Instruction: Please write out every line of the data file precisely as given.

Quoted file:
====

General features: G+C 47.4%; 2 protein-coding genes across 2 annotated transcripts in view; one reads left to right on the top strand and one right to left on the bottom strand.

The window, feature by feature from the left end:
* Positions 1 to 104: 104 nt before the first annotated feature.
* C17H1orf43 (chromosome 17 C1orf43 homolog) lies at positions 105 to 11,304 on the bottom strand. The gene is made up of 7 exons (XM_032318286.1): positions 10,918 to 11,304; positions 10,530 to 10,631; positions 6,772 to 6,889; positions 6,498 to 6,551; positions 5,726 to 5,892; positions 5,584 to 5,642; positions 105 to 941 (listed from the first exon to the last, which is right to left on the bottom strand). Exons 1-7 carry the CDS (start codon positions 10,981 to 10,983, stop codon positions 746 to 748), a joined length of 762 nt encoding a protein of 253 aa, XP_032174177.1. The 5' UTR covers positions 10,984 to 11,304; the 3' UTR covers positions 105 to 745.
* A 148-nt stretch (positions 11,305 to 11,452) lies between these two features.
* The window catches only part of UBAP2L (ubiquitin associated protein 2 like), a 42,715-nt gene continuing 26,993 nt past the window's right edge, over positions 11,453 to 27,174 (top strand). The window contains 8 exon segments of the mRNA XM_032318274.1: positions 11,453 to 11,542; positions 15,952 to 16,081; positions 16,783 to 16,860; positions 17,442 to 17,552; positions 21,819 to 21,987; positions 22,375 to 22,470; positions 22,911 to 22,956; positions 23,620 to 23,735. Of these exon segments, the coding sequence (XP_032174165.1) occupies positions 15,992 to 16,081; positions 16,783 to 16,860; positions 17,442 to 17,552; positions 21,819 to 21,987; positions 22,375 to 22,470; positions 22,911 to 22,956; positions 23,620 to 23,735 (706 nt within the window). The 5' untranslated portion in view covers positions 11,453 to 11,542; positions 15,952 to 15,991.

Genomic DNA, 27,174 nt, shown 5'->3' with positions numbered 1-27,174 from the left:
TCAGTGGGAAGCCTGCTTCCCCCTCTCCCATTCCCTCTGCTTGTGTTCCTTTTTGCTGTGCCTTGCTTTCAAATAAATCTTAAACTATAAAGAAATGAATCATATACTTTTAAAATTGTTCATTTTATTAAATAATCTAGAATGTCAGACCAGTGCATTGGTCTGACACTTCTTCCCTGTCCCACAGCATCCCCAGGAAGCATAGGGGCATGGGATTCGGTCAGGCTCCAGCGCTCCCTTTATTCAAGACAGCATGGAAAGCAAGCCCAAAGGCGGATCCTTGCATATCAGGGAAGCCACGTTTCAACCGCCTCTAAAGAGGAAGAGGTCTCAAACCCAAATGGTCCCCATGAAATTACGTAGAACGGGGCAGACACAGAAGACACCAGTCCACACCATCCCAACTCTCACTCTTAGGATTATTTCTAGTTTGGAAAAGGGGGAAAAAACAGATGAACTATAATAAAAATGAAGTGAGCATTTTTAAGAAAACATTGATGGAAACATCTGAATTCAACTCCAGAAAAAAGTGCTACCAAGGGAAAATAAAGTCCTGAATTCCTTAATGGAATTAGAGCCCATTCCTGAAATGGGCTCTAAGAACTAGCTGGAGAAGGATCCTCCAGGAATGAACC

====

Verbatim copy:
General features: G+C 47.4%; 2 protein-coding genes across 2 annotated transcripts in view; one reads left to right on the top strand and one right to left on the bottom strand.

The window, feature by feature from the left end:
* Positions 1 to 104: 104 nt before the first annotated feature.
* C17H1orf43 (chromosome 17 C1orf43 homolog) lies at positions 105 to 11,304 on the bottom strand. The gene is made up of 7 exons (XM_032318286.1): positions 10,918 to 11,304; positions 10,530 to 10,631; positions 6,772 to 6,889; positions 6,498 to 6,551; positions 5,726 to 5,892; positions 5,584 to 5,642; positions 105 to 941 (listed from the first exon to the last, which is right to left on the bottom strand). Exons 1-7 carry the CDS (start codon positions 10,981 to 10,983, stop codon positions 746 to 748), a joined length of 762 nt encoding a protein of 253 aa, XP_032174177.1. The 5' UTR covers positions 10,984 to 11,304; the 3' UTR covers positions 105 to 745.
* A 148-nt stretch (positions 11,305 to 11,452) lies between these two features.
* The window catches only part of UBAP2L (ubiquitin associated protein 2 like), a 42,715-nt gene continuing 26,993 nt past the window's right edge, over positions 11,453 to 27,174 (top strand). The window contains 8 exon segments of the mRNA XM_032318274.1: positions 11,453 to 11,542; positions 15,952 to 16,081; positions 16,783 to 16,860; positions 17,442 to 17,552; positions 21,819 to 21,987; positions 22,375 to 22,470; positions 22,911 to 22,956; positions 23,620 to 23,735. Of these exon segments, the coding sequence (XP_032174165.1) occupies positions 15,992 to 16,081; positions 16,783 to 16,860; positions 17,442 to 17,552; positions 21,819 to 21,987; positions 22,375 to 22,470; positions 22,911 to 22,956; positions 23,620 to 23,735 (706 nt within the window). The 5' untranslated portion in view covers positions 11,453 to 11,542; positions 15,952 to 15,991.

Genomic DNA, 27,174 nt, shown 5'->3' with positions numbered 1-27,174 from the left:
TCAGTGGGAAGCCTGCTTCCCCCTCTCCCATTCCCTCTGCTTGTGTTCCTTTTTGCTGTGCCTTGCTTTCAAATAAATCTTAAACTATAAAGAAATGAATCATATACTTTTAAAATTGTTCATTTTATTAAATAATCTAGAATGTCAGACCAGTGCATTGGTCTGACACTTCTTCCCTGTCCCACAGCATCCCCAGGAAGCATAGGGGCATGGGATTCGGTCAGGCTCCAGCGCTCCCTTTATTCAAGACAGCATGGAAAGCAAGCCCAAAGGCGGATCCTTGCATATCAGGGAAGCCACGTTTCAACCGCCTCTAAAGAGGAAGAGGTCTCAAACCCAAATGGTCCCCATGAAATTACGTAGAACGGGGCAGACACAGAAGACACCAGTCCACACCATCCCAACTCTCACTCTTAGGATTATTTCTAGTTTGGAAAAGGGGGAAAAAACAGATGAACTATAATAAAAATGAAGTGAGCATTTTTAAGAAAACATTGATGGAAACATCTGAATTCAACTCCAGAAAAAAGTGCTACCAAGGGAAAATAAAGTCCTGAATTCCTTAATGGAATTAGAGCCCATTCCTGAAATGGGCTCTAAGAACTAGCTGGAGAAGGATCCTCCAGGAATGAACC